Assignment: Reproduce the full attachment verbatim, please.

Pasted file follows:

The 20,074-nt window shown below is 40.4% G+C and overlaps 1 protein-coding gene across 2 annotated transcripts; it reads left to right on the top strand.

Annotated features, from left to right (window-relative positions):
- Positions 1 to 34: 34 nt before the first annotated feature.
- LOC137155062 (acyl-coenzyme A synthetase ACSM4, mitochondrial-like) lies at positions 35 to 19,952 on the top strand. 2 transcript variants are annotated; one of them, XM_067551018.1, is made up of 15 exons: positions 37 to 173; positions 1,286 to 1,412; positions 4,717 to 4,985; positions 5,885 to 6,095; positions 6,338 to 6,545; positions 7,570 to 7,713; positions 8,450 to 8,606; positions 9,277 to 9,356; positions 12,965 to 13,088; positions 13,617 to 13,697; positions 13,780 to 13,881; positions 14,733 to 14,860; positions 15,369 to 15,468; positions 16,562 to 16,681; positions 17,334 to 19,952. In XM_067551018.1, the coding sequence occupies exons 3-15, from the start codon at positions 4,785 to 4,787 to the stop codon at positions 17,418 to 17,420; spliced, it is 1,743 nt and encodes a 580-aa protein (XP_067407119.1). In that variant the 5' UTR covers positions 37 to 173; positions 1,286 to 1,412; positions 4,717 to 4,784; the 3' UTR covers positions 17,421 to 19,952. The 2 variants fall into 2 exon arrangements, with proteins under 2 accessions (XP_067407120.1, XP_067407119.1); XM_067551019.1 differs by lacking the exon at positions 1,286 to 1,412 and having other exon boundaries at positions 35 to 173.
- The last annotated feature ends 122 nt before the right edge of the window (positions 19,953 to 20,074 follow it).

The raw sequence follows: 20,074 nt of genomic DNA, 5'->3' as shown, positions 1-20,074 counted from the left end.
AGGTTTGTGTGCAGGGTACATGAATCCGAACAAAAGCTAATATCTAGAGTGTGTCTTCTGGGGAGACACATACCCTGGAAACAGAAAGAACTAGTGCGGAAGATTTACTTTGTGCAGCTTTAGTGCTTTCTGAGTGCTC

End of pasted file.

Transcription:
The 20,074-nt window shown below is 40.4% G+C and overlaps 1 protein-coding gene across 2 annotated transcripts; it reads left to right on the top strand.

Annotated features, from left to right (window-relative positions):
- Positions 1 to 34: 34 nt before the first annotated feature.
- LOC137155062 (acyl-coenzyme A synthetase ACSM4, mitochondrial-like) lies at positions 35 to 19,952 on the top strand. 2 transcript variants are annotated; one of them, XM_067551018.1, is made up of 15 exons: positions 37 to 173; positions 1,286 to 1,412; positions 4,717 to 4,985; positions 5,885 to 6,095; positions 6,338 to 6,545; positions 7,570 to 7,713; positions 8,450 to 8,606; positions 9,277 to 9,356; positions 12,965 to 13,088; positions 13,617 to 13,697; positions 13,780 to 13,881; positions 14,733 to 14,860; positions 15,369 to 15,468; positions 16,562 to 16,681; positions 17,334 to 19,952. In XM_067551018.1, the coding sequence occupies exons 3-15, from the start codon at positions 4,785 to 4,787 to the stop codon at positions 17,418 to 17,420; spliced, it is 1,743 nt and encodes a 580-aa protein (XP_067407119.1). In that variant the 5' UTR covers positions 37 to 173; positions 1,286 to 1,412; positions 4,717 to 4,784; the 3' UTR covers positions 17,421 to 19,952. The 2 variants fall into 2 exon arrangements, with proteins under 2 accessions (XP_067407120.1, XP_067407119.1); XM_067551019.1 differs by lacking the exon at positions 1,286 to 1,412 and having other exon boundaries at positions 35 to 173.
- The last annotated feature ends 122 nt before the right edge of the window (positions 19,953 to 20,074 follow it).

The raw sequence follows: 20,074 nt of genomic DNA, 5'->3' as shown, positions 1-20,074 counted from the left end.
AGGTTTGTGTGCAGGGTACATGAATCCGAACAAAAGCTAATATCTAGAGTGTGTCTTCTGGGGAGACACATACCCTGGAAACAGAAAGAACTAGTGCGGAAGATTTACTTTGTGCAGCTTTAGTGCTTTCTGAGTGCTC